STEVENSVILLE - Paul Hayes wants people to know that the Friends of the Lee Metcalf National Wildlife Refuge is alive and well.
Earlier this month, the group presented the Bitter Root Land Trust a $10,000 grant to help that organization preserve open space in the vicinity of the refuge.
"We thought this was a really good tie-in with our mission to preserve the refuge and enhance the area around it," said Hayes, president of the Friends group. "The refuge is a little island that depends on what happens around it."
Last August, the U.S. Fish and Wildlife Service cut ties with the Friends following disagreements the service said created "an unproductive working environment" between the two organizations.
Since then, Hayes said the Friends has continued to raise funds through membership fees and proceeds from its refuge license plate, but the organization has not been allowed to start any new projects inside the refuge.
"We didn't want that money just sitting there and doing nothing,' Hayes said. "We felt like we needed to do something that showed we're still active as far as the welfare of the refuge. This seemed like a good fit."
The Bitter Root Land Trust has worked with a number of Stevensville-area landowners over the last few years to preserve family farms, open space and important wildlife habitat.
Those efforts can take a great deal of time and effort to come to fruition, said Bitter Root Land Trust executive director Gavin Ricklefs.
The grant provides the trust with additional flexibility to continue its work to preserve open lands in the vicinity of the refuge.
"We are extremely thankful and appreciative for this big donation from the Friends of the Lee Metcalf National Wildlife Refuge," Ricklefs said. "Their generous support will ensure more landowners in the vicinity of the refuge will have the opportunity to work with the land trust to conserve their family lands for future generations."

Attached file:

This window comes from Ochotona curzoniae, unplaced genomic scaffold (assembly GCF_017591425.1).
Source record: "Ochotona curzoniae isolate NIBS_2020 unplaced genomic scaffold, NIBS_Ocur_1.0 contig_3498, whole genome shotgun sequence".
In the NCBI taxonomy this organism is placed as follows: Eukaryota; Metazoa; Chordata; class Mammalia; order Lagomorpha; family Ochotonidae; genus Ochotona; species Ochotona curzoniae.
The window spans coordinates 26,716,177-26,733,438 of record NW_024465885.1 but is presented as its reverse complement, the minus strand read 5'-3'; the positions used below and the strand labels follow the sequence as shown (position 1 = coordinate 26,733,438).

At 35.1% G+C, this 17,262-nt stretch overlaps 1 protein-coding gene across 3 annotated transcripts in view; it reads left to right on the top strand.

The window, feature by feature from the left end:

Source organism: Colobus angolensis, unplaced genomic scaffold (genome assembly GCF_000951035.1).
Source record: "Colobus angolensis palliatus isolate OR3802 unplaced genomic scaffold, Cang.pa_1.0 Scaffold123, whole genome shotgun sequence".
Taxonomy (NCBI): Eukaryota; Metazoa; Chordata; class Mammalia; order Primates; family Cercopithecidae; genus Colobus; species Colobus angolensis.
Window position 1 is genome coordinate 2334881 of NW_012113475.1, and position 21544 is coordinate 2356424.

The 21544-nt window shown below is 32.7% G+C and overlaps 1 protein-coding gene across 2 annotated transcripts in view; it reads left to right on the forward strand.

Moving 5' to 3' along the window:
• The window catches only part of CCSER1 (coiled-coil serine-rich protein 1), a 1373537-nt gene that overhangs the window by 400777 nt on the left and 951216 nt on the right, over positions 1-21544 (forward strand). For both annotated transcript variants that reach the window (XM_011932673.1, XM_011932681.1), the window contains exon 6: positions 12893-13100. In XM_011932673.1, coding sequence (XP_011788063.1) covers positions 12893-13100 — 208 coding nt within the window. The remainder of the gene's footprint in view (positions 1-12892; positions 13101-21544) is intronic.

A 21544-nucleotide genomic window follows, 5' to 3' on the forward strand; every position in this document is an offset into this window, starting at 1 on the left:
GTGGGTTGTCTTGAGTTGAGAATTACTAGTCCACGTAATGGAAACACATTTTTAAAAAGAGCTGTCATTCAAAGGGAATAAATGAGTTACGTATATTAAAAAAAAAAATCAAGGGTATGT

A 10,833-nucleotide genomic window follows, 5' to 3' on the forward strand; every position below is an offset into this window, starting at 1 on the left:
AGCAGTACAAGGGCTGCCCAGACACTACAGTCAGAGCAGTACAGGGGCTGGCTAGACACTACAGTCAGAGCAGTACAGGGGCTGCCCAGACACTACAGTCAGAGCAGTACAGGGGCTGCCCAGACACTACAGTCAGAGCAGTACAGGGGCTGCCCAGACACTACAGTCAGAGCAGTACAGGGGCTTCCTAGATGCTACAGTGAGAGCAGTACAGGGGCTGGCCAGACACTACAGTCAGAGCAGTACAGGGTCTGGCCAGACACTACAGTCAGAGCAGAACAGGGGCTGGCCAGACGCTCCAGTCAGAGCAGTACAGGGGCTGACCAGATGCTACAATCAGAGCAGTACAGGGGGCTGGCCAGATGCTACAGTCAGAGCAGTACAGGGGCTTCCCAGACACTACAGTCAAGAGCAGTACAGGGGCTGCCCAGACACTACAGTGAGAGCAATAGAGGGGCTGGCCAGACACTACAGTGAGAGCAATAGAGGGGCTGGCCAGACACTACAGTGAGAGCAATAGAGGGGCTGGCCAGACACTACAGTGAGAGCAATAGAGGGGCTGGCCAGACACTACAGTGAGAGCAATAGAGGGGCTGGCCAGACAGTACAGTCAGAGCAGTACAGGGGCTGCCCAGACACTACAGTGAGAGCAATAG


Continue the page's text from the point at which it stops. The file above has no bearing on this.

The funds will be used to work on projects that benefit the refuge by protecting things like habitat, water quality and open space.
"Our litmus test will be: Is there a tangible benefit for the refuge?" Ricklefs said. "Projects that protect water and habitat resources certainly have a benefit for the refuge."
The work being accomplished in the Stevensville-area by the land trust is a good fit for the mission of the Friends group, said Fred Thomas, the group's secretary.
"They provide a voluntary, landowner-driven tool to conserve important landscapes in this community," Thomas said. "These projects will likely have substantial conservation results for resources we care deeply about on and around the Lee Metcalf Refuge."
Founding Friends board member Dale Burk agreed.
"From the founding of our Friends group to the present, and on into the future, our mission is to support and enhance the virtues of the Lee Metcalf National Wildlife Refuge, and we've continued that emphasis with the ultimate goal of making things even better for the Metcalf and the wild creatures its being embodies," Burk said.
Refuge manager Tom Reed said he is "very encouraged" with the direction of the partnership.
Reed opted not to speak directly about any future relationship between the refuge and the Friends organization, but did say that volunteers continue to play an important role.
"Any volunteer is encouraged and appreciated for their involvement at the refuge," Reed said. "That has not changed. We have a whole league of volunteers here and they do a lot of good things."
Hayes said the Friends hopes that its relations with the refuge can some day be repaired.
"We are still hoping that some day we will be allowed back on the refuge," he said. "We're still active and we're still trying to do good things for the refuge."
Reach reporter Perry Backus at 363-3300 or email@example.com.